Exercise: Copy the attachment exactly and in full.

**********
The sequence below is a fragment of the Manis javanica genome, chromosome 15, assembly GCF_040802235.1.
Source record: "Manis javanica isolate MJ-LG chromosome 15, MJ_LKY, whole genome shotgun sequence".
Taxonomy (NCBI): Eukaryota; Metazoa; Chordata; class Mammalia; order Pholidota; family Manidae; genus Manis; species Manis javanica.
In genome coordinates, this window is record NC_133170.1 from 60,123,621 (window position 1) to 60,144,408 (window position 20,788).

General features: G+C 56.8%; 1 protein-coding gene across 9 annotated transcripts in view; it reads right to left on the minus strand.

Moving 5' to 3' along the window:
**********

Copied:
The sequence below is a fragment of the Manis javanica genome, chromosome 15, assembly GCF_040802235.1.
Source record: "Manis javanica isolate MJ-LG chromosome 15, MJ_LKY, whole genome shotgun sequence".
Taxonomy (NCBI): Eukaryota; Metazoa; Chordata; class Mammalia; order Pholidota; family Manidae; genus Manis; species Manis javanica.
In genome coordinates, this window is record NC_133170.1 from 60,123,621 (window position 1) to 60,144,408 (window position 20,788).

General features: G+C 56.8%; 1 protein-coding gene across 9 annotated transcripts in view; it reads right to left on the minus strand.

Moving 5' to 3' along the window: